Wednesday, March 3, 1999
It's an A-frame perched at the edge of a cliff with the Pacific Ocean crashing into the rocks directly below. The air has that bracing odor: salt, ozone, kelp. Seagulls and pelicans cling to the deck rail. A Monterey cypress - one of those trees that look permanently windblown even when the air is calm - leans over the roof.
Wonderful location, but the cottage - built with conventional materials - is under brutal attack from the elements. Every exposed piece of metal turns to powder. The porch light has disintegrated. Steel is the worst, which includes plumbing pipes, electric conduit, even nails. Stainless steel and copper hold up better, but eventually they fail, too. You need to outfit and maintain the house as if it were a boat.
My delightful job is to keep this cottage in decent repair. From time to time I get to spend a day scrambling above the ocean fixing plumbing and wiring, caulking cracks, coating wood with marine varnish, clearing a vent of seagull guano.
Today it is sunny, breezy. There's a swell - surfers bob in the distance like little black waterbugs. I'm trying to repair a salt-encrusted window and replace a baseboard heater that has succumbed in spite of being indoors - the outdoor electric conduit crumbled away, allowing ocean air to enter and destroy - like a horror movie, almost. Then I lean a ladder against the A-frame and work on fat cedar shingles coated with moss.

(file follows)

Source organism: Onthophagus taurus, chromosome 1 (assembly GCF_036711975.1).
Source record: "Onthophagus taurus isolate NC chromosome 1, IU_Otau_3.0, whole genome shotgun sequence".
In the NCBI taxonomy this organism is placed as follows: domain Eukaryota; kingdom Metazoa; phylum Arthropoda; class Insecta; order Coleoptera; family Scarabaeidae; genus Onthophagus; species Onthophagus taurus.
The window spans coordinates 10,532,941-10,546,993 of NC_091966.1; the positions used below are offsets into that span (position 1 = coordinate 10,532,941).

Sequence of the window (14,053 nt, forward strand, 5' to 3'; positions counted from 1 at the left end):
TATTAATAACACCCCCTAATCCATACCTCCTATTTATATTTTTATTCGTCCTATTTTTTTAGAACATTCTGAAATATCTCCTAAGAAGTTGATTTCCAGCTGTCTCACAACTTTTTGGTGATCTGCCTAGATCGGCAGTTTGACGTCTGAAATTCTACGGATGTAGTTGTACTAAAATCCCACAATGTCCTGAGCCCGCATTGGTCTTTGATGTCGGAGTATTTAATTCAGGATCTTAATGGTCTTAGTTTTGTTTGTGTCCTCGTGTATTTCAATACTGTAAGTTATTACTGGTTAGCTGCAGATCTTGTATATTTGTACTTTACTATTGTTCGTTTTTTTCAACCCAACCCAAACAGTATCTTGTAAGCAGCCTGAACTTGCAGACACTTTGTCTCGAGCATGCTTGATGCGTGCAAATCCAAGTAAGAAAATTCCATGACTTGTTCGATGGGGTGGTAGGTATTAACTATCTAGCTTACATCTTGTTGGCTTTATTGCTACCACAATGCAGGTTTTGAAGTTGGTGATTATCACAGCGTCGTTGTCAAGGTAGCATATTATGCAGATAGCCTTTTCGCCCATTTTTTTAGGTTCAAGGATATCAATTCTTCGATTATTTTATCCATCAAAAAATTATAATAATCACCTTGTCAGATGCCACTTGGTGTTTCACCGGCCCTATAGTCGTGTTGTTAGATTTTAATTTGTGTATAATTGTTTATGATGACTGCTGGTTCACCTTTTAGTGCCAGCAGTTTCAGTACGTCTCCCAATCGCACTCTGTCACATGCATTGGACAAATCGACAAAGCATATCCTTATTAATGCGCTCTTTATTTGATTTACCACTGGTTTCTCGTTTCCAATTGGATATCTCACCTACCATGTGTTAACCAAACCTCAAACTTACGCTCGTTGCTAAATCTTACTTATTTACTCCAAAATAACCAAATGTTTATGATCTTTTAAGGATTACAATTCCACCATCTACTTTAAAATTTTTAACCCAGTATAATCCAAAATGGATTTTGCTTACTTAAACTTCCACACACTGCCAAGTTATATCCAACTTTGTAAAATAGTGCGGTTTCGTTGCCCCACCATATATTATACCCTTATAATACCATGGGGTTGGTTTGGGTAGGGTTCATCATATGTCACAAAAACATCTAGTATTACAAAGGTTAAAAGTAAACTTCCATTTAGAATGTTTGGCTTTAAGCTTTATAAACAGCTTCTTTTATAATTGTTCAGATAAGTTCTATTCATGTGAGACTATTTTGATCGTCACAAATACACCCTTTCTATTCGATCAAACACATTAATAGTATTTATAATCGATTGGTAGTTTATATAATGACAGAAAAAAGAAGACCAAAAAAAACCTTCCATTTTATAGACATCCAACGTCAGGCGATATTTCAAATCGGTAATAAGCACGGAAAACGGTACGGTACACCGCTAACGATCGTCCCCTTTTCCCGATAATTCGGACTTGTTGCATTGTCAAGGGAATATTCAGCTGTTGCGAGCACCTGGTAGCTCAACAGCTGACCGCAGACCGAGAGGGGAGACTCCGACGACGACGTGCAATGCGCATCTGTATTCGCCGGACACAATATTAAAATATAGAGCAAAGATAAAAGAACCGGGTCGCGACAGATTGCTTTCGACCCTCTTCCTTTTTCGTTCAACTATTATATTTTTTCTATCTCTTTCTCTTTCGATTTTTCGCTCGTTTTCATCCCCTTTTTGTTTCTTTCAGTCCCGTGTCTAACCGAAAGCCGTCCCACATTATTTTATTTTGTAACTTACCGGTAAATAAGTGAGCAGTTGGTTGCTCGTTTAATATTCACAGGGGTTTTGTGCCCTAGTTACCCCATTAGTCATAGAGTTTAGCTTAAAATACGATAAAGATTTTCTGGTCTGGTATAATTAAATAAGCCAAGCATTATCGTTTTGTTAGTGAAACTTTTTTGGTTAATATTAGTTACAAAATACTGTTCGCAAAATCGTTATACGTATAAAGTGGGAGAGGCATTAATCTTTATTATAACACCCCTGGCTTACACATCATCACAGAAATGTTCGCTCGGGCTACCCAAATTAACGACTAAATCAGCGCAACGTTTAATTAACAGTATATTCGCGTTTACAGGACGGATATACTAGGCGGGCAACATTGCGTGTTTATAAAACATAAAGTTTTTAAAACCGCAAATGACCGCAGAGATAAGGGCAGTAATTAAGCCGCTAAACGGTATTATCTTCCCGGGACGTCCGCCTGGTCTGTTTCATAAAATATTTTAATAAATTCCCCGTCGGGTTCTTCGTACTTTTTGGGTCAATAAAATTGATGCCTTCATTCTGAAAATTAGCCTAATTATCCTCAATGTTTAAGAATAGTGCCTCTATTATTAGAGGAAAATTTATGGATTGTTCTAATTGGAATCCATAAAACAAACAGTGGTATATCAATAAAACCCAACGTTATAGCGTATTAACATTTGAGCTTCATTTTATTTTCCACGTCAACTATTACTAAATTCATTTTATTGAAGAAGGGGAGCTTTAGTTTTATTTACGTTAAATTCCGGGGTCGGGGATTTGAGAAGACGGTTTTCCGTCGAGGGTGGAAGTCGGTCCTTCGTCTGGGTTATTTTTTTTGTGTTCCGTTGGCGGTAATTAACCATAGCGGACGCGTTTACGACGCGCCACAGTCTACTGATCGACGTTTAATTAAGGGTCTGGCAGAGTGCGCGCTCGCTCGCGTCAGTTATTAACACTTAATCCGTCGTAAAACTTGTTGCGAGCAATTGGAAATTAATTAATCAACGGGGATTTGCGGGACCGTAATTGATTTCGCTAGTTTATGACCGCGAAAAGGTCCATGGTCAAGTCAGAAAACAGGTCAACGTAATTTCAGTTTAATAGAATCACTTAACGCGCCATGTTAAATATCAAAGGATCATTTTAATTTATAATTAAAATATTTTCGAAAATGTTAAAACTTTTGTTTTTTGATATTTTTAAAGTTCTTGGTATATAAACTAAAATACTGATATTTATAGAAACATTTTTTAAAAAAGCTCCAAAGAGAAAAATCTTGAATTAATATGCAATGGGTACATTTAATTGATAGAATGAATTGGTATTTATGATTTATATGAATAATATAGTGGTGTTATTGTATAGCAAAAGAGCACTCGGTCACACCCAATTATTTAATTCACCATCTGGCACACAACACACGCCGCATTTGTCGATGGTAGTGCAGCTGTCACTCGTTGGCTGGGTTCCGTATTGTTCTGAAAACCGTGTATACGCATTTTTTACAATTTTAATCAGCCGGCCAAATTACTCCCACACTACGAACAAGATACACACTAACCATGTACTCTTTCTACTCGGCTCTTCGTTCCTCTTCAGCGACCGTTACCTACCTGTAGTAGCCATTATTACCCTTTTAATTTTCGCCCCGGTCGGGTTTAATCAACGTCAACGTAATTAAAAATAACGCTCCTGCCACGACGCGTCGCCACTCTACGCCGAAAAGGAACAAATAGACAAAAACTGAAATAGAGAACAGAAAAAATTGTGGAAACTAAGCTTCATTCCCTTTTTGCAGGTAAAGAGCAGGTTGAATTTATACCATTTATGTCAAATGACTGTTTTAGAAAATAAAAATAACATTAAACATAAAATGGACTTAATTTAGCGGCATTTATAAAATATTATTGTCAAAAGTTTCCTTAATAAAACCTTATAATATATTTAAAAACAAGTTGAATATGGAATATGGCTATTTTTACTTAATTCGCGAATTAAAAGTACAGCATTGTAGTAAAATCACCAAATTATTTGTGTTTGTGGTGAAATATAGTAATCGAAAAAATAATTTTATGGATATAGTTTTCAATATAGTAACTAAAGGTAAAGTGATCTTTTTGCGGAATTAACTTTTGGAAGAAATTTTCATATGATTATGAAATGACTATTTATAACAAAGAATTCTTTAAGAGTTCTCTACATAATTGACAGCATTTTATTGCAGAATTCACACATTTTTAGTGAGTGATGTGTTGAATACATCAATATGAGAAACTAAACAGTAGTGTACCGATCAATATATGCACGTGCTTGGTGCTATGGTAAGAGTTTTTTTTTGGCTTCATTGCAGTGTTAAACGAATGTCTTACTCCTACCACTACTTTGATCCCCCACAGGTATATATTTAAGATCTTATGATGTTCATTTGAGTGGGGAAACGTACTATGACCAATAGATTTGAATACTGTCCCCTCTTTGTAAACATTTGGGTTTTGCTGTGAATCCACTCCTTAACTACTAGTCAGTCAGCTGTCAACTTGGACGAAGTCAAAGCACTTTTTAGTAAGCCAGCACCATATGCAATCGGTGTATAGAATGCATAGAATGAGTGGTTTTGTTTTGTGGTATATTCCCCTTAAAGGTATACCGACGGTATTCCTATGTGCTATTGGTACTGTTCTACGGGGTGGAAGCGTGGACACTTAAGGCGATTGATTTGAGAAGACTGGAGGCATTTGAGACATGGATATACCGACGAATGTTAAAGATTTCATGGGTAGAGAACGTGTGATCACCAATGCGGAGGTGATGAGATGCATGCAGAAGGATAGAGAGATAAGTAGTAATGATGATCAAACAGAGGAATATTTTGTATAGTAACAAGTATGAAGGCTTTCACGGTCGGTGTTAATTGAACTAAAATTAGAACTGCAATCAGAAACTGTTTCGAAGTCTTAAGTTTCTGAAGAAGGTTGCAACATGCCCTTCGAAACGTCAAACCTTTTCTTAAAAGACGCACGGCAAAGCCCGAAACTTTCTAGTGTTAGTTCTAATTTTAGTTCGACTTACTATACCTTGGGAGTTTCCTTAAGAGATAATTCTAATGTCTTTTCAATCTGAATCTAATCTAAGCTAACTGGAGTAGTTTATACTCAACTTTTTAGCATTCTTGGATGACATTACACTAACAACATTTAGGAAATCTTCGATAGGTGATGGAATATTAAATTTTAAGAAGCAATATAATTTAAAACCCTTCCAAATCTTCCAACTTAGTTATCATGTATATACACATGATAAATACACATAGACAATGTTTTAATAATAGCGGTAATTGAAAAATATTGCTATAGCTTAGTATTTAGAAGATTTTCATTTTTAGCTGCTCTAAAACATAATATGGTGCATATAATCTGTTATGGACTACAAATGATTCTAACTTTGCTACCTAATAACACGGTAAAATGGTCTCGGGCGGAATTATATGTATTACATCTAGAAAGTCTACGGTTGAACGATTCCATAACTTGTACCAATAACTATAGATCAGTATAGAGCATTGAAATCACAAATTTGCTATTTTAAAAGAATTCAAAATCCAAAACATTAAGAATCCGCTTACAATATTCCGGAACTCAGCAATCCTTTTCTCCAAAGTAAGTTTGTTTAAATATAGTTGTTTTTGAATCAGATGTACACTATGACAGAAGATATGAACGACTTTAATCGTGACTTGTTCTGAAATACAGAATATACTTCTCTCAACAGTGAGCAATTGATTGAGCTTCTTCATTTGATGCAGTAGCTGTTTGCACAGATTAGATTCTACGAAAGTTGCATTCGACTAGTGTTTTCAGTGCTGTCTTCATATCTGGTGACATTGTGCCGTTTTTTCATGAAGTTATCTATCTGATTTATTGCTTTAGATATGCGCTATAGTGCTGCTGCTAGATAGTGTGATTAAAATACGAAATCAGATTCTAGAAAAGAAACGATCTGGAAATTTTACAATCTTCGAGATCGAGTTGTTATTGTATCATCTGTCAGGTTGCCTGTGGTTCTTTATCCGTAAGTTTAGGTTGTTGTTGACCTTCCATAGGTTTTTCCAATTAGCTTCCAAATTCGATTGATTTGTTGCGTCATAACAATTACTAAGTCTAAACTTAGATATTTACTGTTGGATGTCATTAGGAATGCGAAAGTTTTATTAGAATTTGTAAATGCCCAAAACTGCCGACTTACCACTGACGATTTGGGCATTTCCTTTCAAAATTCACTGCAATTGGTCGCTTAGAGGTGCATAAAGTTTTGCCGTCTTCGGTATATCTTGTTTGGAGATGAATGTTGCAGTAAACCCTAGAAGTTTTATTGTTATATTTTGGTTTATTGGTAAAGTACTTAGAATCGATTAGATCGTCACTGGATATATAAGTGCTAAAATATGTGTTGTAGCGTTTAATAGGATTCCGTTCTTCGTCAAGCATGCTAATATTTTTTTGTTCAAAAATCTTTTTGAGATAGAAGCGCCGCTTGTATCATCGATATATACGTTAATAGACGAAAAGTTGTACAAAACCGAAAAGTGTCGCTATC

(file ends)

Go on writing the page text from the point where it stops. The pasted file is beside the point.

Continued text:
I envy the owner of this cottage. A great place to visit. But I wouldn't choose to live here. Neither does he. It's vacant most of the time, washed by the constant drama of wind and waves, lashing rain and gloomy fog, wearing away like the old weathervane clinging to the roof.
I go home to the redwood forest of La Honda, ten miles from the ocean and half-way up a mountain. In the evening while soaking in a hot bath I open my journal and write these words:
I want to live where it matters what phase the moon is in, where it matters that you know and can depend on your neighbors, where it matters that the creeks are running clear and the trees are healthy. And I live there.Later, I repeated these same words to my city-dwelling brother, and he got mad at me. He called me smug. But then he bragged about the great bookstores of Berkeley, the eclectic restaurants, the incredible intellectual energy of the place.
We choose our landscapes. Random events shape our lives, as wind shapes a Monterey cypress, as I was shaped to yearn for hill and forest . And yet I still believe: we choose our landscapes. Or at least we try.